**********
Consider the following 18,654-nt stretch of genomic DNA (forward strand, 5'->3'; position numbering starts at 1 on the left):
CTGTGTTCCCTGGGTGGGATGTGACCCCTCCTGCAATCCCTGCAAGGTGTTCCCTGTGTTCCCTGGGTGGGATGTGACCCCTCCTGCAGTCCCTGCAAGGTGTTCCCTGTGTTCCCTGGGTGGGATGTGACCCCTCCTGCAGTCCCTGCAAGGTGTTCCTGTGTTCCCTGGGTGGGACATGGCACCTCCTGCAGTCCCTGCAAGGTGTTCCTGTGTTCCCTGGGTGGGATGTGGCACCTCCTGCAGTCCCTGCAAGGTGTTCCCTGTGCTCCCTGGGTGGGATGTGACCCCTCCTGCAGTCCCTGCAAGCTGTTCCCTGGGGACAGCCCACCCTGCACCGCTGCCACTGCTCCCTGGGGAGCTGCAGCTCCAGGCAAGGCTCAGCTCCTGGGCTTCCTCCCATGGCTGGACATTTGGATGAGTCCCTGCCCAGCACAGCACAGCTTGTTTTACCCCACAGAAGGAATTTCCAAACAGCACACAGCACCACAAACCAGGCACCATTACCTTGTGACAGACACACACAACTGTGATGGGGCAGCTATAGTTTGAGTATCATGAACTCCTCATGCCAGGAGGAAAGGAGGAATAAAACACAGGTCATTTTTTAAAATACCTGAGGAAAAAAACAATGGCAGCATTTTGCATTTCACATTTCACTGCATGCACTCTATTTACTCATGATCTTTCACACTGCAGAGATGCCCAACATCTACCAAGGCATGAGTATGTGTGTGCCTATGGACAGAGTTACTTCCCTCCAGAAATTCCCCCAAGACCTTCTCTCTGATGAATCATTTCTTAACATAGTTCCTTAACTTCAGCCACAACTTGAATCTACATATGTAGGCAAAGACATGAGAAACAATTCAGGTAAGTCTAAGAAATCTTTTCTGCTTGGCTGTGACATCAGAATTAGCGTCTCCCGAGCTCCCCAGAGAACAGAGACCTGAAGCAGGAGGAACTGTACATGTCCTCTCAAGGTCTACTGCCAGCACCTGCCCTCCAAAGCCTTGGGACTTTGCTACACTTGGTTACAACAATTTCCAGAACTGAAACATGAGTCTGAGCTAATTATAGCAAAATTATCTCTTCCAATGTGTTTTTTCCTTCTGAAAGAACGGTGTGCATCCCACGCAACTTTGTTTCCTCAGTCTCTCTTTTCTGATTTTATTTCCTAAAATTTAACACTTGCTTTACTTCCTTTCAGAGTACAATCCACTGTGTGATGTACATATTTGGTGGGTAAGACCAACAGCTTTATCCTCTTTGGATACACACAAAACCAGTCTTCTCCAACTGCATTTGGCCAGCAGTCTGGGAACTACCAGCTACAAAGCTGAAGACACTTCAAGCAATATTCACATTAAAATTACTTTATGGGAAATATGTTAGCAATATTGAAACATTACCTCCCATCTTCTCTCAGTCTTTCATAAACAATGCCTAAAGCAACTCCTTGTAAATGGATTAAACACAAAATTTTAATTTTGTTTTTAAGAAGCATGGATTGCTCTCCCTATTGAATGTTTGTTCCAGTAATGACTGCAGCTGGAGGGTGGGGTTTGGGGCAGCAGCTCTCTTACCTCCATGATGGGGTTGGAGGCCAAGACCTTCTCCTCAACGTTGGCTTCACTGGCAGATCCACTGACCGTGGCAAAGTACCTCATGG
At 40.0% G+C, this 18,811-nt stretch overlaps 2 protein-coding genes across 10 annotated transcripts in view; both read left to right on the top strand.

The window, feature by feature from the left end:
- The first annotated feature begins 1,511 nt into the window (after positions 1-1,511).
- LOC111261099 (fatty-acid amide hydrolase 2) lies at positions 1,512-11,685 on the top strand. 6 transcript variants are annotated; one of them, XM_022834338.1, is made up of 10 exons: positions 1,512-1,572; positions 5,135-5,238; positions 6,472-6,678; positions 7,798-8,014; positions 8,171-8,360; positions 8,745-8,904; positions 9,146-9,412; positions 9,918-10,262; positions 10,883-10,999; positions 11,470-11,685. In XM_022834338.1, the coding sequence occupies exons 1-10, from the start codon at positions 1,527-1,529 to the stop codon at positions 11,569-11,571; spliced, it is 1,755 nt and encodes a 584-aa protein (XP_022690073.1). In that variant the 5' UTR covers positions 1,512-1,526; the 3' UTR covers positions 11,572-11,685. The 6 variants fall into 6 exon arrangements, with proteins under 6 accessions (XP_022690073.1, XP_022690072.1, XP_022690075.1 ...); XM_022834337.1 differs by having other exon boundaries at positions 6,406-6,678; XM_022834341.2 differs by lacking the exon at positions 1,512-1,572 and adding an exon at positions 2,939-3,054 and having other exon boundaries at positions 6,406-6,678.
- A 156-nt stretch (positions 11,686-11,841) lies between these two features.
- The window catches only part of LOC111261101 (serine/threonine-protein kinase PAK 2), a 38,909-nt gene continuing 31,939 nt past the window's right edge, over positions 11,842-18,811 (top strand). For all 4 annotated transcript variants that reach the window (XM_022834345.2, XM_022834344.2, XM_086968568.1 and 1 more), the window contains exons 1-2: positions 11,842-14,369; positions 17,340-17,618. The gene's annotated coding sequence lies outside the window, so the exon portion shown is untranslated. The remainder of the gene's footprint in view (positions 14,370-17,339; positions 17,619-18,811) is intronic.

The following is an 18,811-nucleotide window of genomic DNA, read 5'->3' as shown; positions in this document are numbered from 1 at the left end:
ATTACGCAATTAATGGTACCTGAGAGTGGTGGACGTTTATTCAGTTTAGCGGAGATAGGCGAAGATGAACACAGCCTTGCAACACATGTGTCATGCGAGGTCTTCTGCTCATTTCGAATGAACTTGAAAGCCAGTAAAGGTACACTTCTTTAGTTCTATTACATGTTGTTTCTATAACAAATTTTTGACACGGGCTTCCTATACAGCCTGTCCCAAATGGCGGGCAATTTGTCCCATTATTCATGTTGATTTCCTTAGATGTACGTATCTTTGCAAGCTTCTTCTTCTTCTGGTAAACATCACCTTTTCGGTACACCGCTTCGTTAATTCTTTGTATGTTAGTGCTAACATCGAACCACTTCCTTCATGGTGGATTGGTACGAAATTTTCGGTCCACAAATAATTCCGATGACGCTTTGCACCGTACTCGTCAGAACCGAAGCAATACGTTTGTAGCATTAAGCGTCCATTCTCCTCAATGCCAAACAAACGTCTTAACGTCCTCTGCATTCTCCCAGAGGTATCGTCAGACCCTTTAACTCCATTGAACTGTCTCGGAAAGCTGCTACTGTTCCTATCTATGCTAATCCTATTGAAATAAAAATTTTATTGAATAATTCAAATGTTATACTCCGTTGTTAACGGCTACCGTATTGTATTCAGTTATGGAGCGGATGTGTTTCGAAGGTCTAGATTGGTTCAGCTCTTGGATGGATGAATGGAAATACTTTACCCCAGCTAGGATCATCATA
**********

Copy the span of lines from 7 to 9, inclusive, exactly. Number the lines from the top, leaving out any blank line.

- A 156-nt stretch (positions 11,686-11,841) lies between these two features.
- The window catches only part of LOC111261101 (serine/threonine-protein kinase PAK 2), a 38,909-nt gene continuing 31,939 nt past the window's right edge, over positions 11,842-18,811 (top strand). For all 4 annotated transcript variants that reach the window (XM_022834345.2, XM_022834344.2, XM_086968568.1 and 1 more), the window contains exons 1-2: positions 11,842-14,369; positions 17,340-17,618. The gene's annotated coding sequence lies outside the window, so the exon portion shown is untranslated. The remainder of the gene's footprint in view (positions 14,370-17,339; positions 17,619-18,811) is intronic.

The following is an 18,811-nucleotide window of genomic DNA, read 5'->3' as shown; positions in this document are numbered from 1 at the left end: